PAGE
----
What are POAPs?
POAP (pronounced poh-ap) is an acronym for Proof of Attendance Protocol. These NFT badges are issued to prove participation in an event, regardless of whether the event occurs virtual or in the real world. Each badge is unique, which means that the only way to get a specific POAP is to participate in events. Collectors can quickly accumulate unique POAP collections that record their experiences and journeys in the encrypted space.
All POAPs are created using the ERC-721 standard, which is the most commonly used format for casting NFTs. However, to classify NFT as POAP, it needs to meet certain criteria. First, it must be minted through the official POAP smart contract. Second, it needs to contain metadata related to a specific time or date, up to a year. Finally, all POAPs must have an image associated with them.
Although POAP initially in Ethernet Square, the main cast online, but since October 2020, POAP has been created and distributed on an Ethernet Square pendant xDai. Since xDai is designed for fast and cheap transactions, issuers can mint POAP at very little cost. Therefore, POAPs are usually distributed free of charge to anyone who is eligible to receive them.
If users pay for gas, POAP can also be migrated from xDai to Ethereum. However, due to the high fees of Ethereum, most users choose to leave their POAPs on xDai so that they can view them on the POAP app. Although POAP will remain on xDai for the foreseeable future, Ethereum co-founder Vitalik Buterin hinted that they can be hosted on the second-tier network optimistic rollups in the future.
So far, POAP has been distributed in more than 100 Ethereum community events, such as EthGlobal, Dappcon, and the recent Ethereum community conference in Paris. More than 7,000 POAPs were claimed in these events, creating provable attendance records stored on the blockchain.
In addition, some online encryption communities are also using POAP to interact with their members. DAOs such as SushiSwap and ShapeShift distribute badges to attendees at weekly community meetings, AMA participants, and voters of governance proposals. Elsewhere, the popular meta-universe game Decentraland regularly issues POAPs to commemorate in-game events, such as the recent 10 million user party held by MetaMask .
The animated web series and NFT project Stoner Cats also use POAP. During the start of the project, many people who tried to mint Stoner Cat failed their transactions due to improperly written smart contracts, and users spent a total of US$790,000 in gas fees. In order to compensate those affected, the Stoner Cats team issued a limited Rekt Stoner Cats Minters POAP and refunded the gas cost of unsuccessful transactions.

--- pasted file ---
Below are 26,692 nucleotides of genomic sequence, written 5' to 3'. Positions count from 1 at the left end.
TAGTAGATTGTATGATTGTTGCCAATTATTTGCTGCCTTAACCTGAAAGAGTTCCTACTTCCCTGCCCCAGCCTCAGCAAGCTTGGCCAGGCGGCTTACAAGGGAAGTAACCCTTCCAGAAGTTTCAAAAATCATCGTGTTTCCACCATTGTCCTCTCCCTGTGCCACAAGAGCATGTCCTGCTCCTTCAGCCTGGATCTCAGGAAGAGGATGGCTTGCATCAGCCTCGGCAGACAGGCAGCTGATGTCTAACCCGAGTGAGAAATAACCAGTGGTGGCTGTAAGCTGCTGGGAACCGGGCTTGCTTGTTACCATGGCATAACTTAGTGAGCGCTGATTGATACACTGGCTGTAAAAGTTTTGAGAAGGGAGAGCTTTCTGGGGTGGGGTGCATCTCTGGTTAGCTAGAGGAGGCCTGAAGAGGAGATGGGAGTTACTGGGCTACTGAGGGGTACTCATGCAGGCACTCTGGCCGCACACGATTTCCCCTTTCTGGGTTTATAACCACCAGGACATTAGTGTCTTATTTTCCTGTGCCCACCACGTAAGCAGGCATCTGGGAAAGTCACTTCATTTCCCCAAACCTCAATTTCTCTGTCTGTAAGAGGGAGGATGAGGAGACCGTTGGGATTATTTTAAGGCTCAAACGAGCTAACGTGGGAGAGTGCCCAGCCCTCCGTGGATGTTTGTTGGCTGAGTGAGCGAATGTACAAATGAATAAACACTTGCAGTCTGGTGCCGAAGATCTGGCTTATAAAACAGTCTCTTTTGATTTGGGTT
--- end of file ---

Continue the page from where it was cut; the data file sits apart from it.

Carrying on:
Why collect POAPs?
Although collecting them is fun, these blockchain badges may also have greater untapped potential.
One example is that the participation and time of the community can be measured by the number of POAPs in the user’s wallet. Earlier this year, Bankless DAO used POAP to allocate funds to its users for airdrops. More POAP is equivalent to a larger share of airdrops.
Other communities that issue POAP are also working hard to inspire collectors. SushiSwap has begun to introduce benefits for POAP holders, such as being able to draw collaborative community artwork faster, and then distribute it to participants as a fragmented NFT. Although this does not seem to be much compared to a full-scale token airdrop, anyone who participates in its event can claim Sushi POAP, and Bankless DAO only distributes its POAP to paying subscribers.
Not only is participation measured by the number of badges collected, personal POAP collections can also be regarded as highly reliable and decentralized identities. To this end, the POAP issuer must ensure that everyone who participates in the event does not get more than one POAP, and prevent non-participants from receiving them. As long as the issuer acts as a reliable executor, each issued POAP will increase the strength and effectiveness of the collective identity of all POAPs.
By treating the POAP collection as a decentralized identity, users have already determined the actual application of the blockchain badge. For example, 0xTangle, the host of SushiSwap AMA, has discussed using POAP as a blockchain resume with members of the Sushi community. When hiring in the encryption field, employers can use the applicant’s POAP collection as a reliable record of their participation in the community. This has great value when hiring people into autonomous, community-driven entities (such as DAOs) that need to ensure that everyone working in them is aligned with the goals of the organization.
Since the project launched its current version on xDai in October 2020, the use of POAP has been steadily increasing. Users only touched on the possible uses of POAP, and suggested applications such as social graphs and mortgage loans have not yet been implemented. With unlimited applications and low barriers to entry, POAP has the potential to help redefine identity in cryptocurrency.
Posted by:CoinYuppie，Reprinted with attribution to:https://coinyuppie.com/what-are-poaps-and-why-are-they-collected/
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